If you follow this blog you’ll know that I’m both a professional sound engineer, and a yoga teacher. Several times recently I’ve assisted fellow teachers who were having sound problems with this new world of Zoom classes, and it occurred to me that a blog with some pointers might be helpful. It’s not something we usually have to concern ourselves with unless we’re teaching very large classes that require us to be amplified, and there’s no reason why anyone without a background in audio should be expected to have any idea of the do’s and don’ts. But bad sound can ruin a class, whether online or in person, so here are some foundational hints aimed at Zoom teaching which will help you to give your students a clear, audible, hassle-free yoga experience.


Hard and reflective surfaces like big windows and wooden floors are the enemy of good sound, as they make your voice bounce around the room and sound very echoey. The bigger the room, the more echoey it will generally be. Luckily, yoga mats are fantastic sound absorbers! For a no-cost way of improving your sound environment, ‘tile’ the floor with as many mats as you have, placed edge to edge, in the area where you’ll be teaching. For out-of-camera-shot areas, lay blankets over the floor and even hang them on the walls. If you have curtains or blinds, close them. The more you can cover hard surfaces with soft material, the better the sound.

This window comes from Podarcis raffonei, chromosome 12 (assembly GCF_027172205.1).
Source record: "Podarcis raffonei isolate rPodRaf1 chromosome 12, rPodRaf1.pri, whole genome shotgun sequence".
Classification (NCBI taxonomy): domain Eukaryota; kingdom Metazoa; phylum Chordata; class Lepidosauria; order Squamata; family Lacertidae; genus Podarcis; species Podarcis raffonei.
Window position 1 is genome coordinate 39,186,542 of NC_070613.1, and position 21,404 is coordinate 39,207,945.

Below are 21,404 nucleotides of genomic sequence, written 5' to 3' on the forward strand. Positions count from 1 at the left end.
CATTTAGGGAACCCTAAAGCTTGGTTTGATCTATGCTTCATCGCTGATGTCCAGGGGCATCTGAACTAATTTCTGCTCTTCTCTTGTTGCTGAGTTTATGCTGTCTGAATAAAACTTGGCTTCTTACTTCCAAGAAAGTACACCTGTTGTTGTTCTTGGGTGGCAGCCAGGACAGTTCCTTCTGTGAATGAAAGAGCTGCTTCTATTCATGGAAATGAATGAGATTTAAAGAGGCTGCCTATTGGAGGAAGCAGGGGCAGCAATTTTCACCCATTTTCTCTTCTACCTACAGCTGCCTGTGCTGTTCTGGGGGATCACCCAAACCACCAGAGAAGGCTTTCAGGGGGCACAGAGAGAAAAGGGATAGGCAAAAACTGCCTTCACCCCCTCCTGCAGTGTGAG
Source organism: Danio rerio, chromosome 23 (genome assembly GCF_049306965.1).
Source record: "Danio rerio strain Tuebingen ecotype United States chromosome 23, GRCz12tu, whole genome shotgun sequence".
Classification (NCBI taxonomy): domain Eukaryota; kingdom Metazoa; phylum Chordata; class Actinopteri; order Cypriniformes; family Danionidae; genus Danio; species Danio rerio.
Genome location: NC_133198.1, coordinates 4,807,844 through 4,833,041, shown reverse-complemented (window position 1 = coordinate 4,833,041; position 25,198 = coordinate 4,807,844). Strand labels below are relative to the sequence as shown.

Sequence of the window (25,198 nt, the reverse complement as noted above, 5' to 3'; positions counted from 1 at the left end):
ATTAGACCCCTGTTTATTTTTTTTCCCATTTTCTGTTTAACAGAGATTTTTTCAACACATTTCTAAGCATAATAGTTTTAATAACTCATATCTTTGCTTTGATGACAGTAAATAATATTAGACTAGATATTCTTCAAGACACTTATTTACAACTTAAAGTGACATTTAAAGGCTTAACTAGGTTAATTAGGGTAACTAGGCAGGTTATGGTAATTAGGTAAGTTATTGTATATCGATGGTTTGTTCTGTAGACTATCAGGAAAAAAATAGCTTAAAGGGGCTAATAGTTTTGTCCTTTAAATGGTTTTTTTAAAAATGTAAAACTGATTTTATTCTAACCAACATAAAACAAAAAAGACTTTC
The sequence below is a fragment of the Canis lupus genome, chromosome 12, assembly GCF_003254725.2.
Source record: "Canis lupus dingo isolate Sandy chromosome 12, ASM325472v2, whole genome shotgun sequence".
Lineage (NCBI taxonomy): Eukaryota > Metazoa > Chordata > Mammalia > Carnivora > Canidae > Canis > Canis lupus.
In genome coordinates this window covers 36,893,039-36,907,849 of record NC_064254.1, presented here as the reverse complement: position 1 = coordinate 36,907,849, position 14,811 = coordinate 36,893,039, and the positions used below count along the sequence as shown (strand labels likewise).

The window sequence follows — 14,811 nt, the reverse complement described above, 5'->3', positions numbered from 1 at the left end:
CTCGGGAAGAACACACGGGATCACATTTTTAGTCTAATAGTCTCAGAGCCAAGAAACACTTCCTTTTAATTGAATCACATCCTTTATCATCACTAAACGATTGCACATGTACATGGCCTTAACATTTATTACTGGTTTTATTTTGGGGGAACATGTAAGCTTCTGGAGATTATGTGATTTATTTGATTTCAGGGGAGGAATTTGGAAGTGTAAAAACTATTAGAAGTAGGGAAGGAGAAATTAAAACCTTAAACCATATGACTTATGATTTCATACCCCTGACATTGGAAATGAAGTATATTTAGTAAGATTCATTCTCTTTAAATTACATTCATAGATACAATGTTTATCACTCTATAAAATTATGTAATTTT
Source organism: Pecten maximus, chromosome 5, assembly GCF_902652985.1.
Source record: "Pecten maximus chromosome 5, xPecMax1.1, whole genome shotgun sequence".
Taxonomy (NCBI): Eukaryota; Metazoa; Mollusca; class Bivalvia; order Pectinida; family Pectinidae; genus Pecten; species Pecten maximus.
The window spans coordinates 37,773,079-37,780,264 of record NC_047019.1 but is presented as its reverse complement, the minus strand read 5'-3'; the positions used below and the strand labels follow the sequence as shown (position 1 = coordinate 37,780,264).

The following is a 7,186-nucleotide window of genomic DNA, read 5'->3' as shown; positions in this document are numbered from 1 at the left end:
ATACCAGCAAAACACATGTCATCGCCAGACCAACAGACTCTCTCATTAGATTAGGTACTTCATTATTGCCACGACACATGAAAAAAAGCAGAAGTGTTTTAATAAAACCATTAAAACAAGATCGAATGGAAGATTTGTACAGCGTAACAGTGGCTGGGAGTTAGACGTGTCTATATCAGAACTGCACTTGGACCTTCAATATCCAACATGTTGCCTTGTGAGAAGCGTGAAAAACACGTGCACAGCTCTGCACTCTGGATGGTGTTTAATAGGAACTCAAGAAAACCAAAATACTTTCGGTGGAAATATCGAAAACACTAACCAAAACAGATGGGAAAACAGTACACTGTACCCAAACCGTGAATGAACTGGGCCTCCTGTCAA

Do I need external equipment?

Here’s some basic terminology:

Microphone / mic = picks up your voice

Speaker = lets you hear students speaking to you / lets your students hear you talking to them

Ear-buds = tiny headphones that go in your ears (basically mini speakers)

If you stay close to your computer throughout teaching, ie if you talk your students through the class and watch them rather than doing it with them, you may well find that the in-built microphone and speaker on your computer is sufficient, and no external tech is necessary. If that’s the case, happy days. But if you move around a lot and step more than a couple of metres away from the computer (as you will if you demonstrate), an external mic lets your students hear you more consistently. There are two approaches here:

1 – An ‘overhead’ mic. This is an external mic which you place on a surface near you, and it picks up your voice. This is a fairly inexpensive way of making it easier for your students to hear you as you move around. The fuss-free version is a USB mic such as the Blue Snowball (around £50) which plugs straight into your computer.